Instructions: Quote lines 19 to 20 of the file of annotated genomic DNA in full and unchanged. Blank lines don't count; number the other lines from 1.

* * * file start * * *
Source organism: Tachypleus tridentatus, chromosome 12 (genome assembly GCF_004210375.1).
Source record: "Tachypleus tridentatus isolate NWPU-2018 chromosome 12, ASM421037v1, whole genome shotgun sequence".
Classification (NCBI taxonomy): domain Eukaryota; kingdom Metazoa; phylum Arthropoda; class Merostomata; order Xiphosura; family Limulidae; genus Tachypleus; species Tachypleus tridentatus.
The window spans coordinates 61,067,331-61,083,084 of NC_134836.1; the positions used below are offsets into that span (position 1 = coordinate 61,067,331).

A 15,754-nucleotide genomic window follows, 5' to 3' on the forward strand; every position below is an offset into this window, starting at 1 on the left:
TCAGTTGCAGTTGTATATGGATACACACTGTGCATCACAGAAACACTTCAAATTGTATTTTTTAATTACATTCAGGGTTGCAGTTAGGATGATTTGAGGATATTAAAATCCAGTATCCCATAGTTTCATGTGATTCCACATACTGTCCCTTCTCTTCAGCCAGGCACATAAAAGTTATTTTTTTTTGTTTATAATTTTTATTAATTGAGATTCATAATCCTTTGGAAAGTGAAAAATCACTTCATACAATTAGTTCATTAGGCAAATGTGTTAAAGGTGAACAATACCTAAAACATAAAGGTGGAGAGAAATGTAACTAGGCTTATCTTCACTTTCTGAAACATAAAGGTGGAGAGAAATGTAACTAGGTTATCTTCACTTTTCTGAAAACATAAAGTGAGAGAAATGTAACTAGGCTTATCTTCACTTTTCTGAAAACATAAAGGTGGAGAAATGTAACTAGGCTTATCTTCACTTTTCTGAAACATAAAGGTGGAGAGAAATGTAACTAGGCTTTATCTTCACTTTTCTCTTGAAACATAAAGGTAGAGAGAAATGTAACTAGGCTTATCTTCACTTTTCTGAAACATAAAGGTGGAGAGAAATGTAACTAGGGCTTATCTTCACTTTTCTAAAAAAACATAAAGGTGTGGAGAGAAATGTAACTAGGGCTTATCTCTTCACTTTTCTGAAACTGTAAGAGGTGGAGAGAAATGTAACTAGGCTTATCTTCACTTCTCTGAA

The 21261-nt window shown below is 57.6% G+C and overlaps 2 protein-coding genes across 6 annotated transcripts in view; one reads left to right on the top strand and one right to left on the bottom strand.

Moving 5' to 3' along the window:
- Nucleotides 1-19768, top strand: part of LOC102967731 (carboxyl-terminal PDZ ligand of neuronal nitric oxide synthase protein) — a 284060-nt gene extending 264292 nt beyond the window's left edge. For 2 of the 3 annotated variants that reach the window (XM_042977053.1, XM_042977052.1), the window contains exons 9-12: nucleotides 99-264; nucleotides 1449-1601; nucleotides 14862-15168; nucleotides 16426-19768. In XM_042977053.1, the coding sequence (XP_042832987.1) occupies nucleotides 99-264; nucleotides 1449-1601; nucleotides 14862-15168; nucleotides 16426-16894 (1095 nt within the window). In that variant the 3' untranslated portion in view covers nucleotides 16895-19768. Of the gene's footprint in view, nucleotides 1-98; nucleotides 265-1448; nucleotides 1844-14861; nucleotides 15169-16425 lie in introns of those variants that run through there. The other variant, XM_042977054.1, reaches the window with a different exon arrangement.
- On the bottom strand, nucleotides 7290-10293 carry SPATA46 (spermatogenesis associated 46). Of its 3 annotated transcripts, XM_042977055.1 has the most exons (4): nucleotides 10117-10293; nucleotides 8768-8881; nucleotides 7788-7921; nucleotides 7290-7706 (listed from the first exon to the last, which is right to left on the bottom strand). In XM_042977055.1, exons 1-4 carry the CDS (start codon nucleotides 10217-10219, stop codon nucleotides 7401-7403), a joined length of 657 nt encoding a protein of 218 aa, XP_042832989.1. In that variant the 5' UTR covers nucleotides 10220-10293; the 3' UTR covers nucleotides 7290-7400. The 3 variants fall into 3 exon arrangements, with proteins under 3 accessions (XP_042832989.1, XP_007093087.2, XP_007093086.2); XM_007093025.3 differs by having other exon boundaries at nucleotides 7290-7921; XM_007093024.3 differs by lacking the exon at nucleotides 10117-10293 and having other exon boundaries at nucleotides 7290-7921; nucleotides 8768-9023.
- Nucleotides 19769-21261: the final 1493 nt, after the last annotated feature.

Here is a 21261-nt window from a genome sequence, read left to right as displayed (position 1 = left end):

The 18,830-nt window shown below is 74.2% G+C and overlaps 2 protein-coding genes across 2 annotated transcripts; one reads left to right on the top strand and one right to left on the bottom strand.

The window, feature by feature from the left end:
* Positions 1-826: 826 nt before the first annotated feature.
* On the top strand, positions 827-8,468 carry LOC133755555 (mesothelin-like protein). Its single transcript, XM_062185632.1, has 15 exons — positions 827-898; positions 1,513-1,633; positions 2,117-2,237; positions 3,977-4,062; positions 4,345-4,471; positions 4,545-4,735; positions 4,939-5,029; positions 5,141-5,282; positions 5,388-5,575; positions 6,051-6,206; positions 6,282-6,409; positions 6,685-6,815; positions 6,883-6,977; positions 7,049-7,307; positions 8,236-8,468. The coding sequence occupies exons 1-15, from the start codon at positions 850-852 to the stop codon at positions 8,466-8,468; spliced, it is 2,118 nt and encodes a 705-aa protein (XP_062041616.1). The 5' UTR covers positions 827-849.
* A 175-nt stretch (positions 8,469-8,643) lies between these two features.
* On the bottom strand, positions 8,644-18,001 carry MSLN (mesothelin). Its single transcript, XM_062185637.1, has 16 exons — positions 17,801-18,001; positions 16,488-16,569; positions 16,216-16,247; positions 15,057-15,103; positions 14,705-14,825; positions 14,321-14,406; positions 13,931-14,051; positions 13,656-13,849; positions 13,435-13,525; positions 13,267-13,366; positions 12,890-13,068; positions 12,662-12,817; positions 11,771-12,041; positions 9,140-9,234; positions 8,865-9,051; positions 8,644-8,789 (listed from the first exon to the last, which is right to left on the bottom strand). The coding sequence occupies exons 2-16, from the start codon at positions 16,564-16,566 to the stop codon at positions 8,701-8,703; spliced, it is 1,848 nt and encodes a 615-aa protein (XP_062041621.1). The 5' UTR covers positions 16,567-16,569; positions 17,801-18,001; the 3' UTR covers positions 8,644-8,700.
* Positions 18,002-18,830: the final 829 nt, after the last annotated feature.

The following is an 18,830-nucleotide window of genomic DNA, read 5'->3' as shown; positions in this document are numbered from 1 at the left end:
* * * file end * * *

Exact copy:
* Positions 18,002-18,830: the final 829 nt, after the last annotated feature.

The following is an 18,830-nucleotide window of genomic DNA, read 5'->3' as shown; positions in this document are numbered from 1 at the left end: